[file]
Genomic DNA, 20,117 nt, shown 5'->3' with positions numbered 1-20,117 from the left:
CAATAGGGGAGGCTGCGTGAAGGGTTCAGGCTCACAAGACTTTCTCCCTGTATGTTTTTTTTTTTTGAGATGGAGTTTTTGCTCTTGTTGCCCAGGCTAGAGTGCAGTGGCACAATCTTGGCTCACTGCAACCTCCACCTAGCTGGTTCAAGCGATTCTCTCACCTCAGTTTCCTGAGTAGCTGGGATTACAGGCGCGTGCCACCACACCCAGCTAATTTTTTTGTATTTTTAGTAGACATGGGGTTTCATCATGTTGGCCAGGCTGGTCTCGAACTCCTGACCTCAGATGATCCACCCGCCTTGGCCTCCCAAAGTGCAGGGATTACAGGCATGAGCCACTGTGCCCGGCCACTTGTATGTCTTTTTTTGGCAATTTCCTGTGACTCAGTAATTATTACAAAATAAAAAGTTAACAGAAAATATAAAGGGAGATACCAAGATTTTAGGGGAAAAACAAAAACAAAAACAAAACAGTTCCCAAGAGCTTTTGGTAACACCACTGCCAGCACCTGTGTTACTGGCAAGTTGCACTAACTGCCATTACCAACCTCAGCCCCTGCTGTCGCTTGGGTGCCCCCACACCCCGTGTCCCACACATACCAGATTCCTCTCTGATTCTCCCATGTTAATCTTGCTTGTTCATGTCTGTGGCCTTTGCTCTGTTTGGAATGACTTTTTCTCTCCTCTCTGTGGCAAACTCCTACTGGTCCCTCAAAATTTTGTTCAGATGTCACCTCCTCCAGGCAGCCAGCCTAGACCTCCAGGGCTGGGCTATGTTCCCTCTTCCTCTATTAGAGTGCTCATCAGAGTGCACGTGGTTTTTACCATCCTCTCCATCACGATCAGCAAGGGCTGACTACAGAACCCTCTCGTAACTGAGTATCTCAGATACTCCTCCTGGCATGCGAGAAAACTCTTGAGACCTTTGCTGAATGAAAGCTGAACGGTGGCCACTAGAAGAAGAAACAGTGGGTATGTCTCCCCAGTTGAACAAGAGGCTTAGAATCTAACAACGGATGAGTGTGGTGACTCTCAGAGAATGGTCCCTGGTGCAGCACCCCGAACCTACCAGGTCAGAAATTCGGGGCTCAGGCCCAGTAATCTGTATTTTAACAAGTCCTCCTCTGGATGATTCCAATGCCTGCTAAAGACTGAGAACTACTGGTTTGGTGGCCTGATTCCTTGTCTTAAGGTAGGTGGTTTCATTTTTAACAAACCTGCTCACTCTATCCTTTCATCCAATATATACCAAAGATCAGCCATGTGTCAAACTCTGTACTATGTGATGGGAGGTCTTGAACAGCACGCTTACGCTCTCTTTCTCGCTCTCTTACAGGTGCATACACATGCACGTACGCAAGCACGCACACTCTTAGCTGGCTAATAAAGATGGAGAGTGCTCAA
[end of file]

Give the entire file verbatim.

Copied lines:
Genomic DNA, 20,117 nt, shown 5'->3' with positions numbered 1-20,117 from the left:
CAATAGGGGAGGCTGCGTGAAGGGTTCAGGCTCACAAGACTTTCTCCCTGTATGTTTTTTTTTTTTGAGATGGAGTTTTTGCTCTTGTTGCCCAGGCTAGAGTGCAGTGGCACAATCTTGGCTCACTGCAACCTCCACCTAGCTGGTTCAAGCGATTCTCTCACCTCAGTTTCCTGAGTAGCTGGGATTACAGGCGCGTGCCACCACACCCAGCTAATTTTTTTGTATTTTTAGTAGACATGGGGTTTCATCATGTTGGCCAGGCTGGTCTCGAACTCCTGACCTCAGATGATCCACCCGCCTTGGCCTCCCAAAGTGCAGGGATTACAGGCATGAGCCACTGTGCCCGGCCACTTGTATGTCTTTTTTTGGCAATTTCCTGTGACTCAGTAATTATTACAAAATAAAAAGTTAACAGAAAATATAAAGGGAGATACCAAGATTTTAGGGGAAAAACAAAAACAAAAACAAAACAGTTCCCAAGAGCTTTTGGTAACACCACTGCCAGCACCTGTGTTACTGGCAAGTTGCACTAACTGCCATTACCAACCTCAGCCCCTGCTGTCGCTTGGGTGCCCCCACACCCCGTGTCCCACACATACCAGATTCCTCTCTGATTCTCCCATGTTAATCTTGCTTGTTCATGTCTGTGGCCTTTGCTCTGTTTGGAATGACTTTTTCTCTCCTCTCTGTGGCAAACTCCTACTGGTCCCTCAAAATTTTGTTCAGATGTCACCTCCTCCAGGCAGCCAGCCTAGACCTCCAGGGCTGGGCTATGTTCCCTCTTCCTCTATTAGAGTGCTCATCAGAGTGCACGTGGTTTTTACCATCCTCTCCATCACGATCAGCAAGGGCTGACTACAGAACCCTCTCGTAACTGAGTATCTCAGATACTCCTCCTGGCATGCGAGAAAACTCTTGAGACCTTTGCTGAATGAAAGCTGAACGGTGGCCACTAGAAGAAGAAACAGTGGGTATGTCTCCCCAGTTGAACAAGAGGCTTAGAATCTAACAACGGATGAGTGTGGTGACTCTCAGAGAATGGTCCCTGGTGCAGCACCCCGAACCTACCAGGTCAGAAATTCGGGGCTCAGGCCCAGTAATCTGTATTTTAACAAGTCCTCCTCTGGATGATTCCAATGCCTGCTAAAGACTGAGAACTACTGGTTTGGTGGCCTGATTCCTTGTCTTAAGGTAGGTGGTTTCATTTTTAACAAACCTGCTCACTCTATCCTTTCATCCAATATATACCAAAGATCAGCCATGTGTCAAACTCTGTACTATGTGATGGGAGGTCTTGAACAGCACGCTTACGCTCTCTTTCTCGCTCTCTTACAGGTGCATACACATGCACGTACGCAAGCACGCACACTCTTAGCTGGCTAATAAAGATGGAGAGTGCTCAA